Can Soccer Shoes Open the Blockade of Gaza?

11/15/2009 05:12 am ET | Updated May 25, 2011

The Rachel Corrie Ramadan Soccer Tournament is now underway in Rafah, Gaza on a field cleared from the rubble of demolished homes. The Rebuilding Alliance, the organization I founded to rebuild war-torn communities and make them safe, just sent a shipment of 16 big boxes of gently worn sports shoes donated by hundreds of people for Gaza. Will our shipment make it through the blockade? Will it make a difference?


 Overall, I am proud to tell you that through hundreds of small and large donations, we installed a portable office unit on the field just before the Ramadan Tournament began. This little building is the first step in developing a community center at the Unity Club Soccer Field, there on the edge of the Ybnah Refugee Camp in Rafah. In addition, proceeds from the GlobalGiving Ready, Set, Give competition (we won first place!) have now been fully transferred to Gaza, via the Gaza Community Mental Health Programme, so that some lights are already being installed this week. We continue fundraising through to be able to complete the "Beam of Light Ramadan Soccer Project in Rafah" and extend tournament play (and community-building) into the night.

Why send soccer and sports shoes? Some are playing soccer barefoot on that hard-packed sand. They need shoes, but the blockade means few if any shoes are available and no jobs, no money with which to buy them. Back in the spring, Adnan in Rafah asked for used sports shoes so we put up a big sign at the Rebuilding Alliance office and hundreds of people in our neighborhood donated their gently-worn sports and soccer shoes, and uniforms. More would give too, but let's see if we can get these through the blockade.

Yesterday, Cindy and Craig Corrie, the parents of the young American who was killed2009-09-15-images-DSCF6814OurCaravanSmall.jpg when she stood before the Israeli Army bulldozer that threatened a Palestinian family's home, and Rachel's friends with the Olympia Rafah Sister City Project (ORSCP), left Cairo to reach Rafah to join Rachel's friends in Gaza for the Rachel Corrie Ramadan Soccer Tournament. We scrambled to get the shoes boxed up and sent to Cairo where Craig Corrie tried to pick them up for the mini-bus trip to Gaza. Our 16 boxes (325 pairs) arrived on Sunday. We hoped Customs would release them to the ORSCP delegation to bring the shoes with them through the blockade. As it was, the shoes were released to the Egyptian Foreign Ministry -- and just the soccer uniforms already in luggage, were cleared for transit.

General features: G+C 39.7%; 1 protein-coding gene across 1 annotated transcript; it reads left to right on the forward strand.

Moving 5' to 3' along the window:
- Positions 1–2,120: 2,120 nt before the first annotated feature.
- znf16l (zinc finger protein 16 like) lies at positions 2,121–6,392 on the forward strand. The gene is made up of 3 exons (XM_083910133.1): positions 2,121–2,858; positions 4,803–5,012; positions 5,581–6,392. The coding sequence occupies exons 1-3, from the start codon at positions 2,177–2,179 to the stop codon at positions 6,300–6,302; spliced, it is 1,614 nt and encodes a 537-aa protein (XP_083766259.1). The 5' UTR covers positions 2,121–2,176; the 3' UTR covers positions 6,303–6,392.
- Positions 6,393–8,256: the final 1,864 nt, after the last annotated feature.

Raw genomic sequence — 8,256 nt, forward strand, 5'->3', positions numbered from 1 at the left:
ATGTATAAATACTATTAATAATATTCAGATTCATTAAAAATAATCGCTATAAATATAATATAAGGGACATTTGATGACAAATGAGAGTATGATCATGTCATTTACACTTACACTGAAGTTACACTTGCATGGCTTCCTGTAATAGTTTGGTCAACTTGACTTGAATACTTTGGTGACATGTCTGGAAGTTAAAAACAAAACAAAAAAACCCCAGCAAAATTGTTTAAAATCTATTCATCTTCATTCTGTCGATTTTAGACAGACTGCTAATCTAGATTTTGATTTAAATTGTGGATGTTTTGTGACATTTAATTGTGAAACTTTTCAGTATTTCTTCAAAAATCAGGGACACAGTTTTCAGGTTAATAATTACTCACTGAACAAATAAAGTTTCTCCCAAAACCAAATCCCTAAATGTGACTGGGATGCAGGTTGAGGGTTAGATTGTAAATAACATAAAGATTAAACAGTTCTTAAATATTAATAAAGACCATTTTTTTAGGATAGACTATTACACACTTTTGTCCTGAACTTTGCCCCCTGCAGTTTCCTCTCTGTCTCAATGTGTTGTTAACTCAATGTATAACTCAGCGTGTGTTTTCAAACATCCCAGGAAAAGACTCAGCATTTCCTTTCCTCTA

I have so many questions about the benefit of sending gently worn soccer shoes to Gaza. Here they have no value, but there, if we can get them through, they could mean a lot. Logistically, used sports shoes are a low-cost way to press through the blockade (no tariffs, no possible security risk, easy to pack and ship). At each step along the way, more and more people join in to help, e.g. lots of schools want to do shoe drives, the freight forwarders cut their price by half and paid for pick-up. The head of a receiving company in Cairo said that he will do all he can to help, "As a Palestinian, a Gazan, and a human being."


 I don't know if this will be successful ... it feels so small in the face of big governments' (our's, Egypt's, Israel's) misguided, intractable blockade -- policies of collective punishment. I take a leap of faith (sometimes just a fragile thread) that the outpouring of goodwill here and all along their way matters. As the shipment moves forward, we are developing the grassroots and diplomatic network needed to reach our next goal: to get building materials in. "Crunchtime" is defined as a critical moment or period (as near the end of a game) when decisive action is needed. This is crunchtime for the blockade. May our collective goodwill score the winning point and end the blockade game decisively.

My team here at the office reminds me that, "Small things in life really matter." The connection between the person who donated his shoes, her shoes to the person who receives them, that connection can brings out the best in us all. Do you agree? What does this mean to you? Please comment below. Over the next week, as the shoes and delegation near Gaza, I'll update you on their progress -- and when the shoes get stuck, I'll ask you to call your Senators and Representatives and then thank them gracefully when the way opens.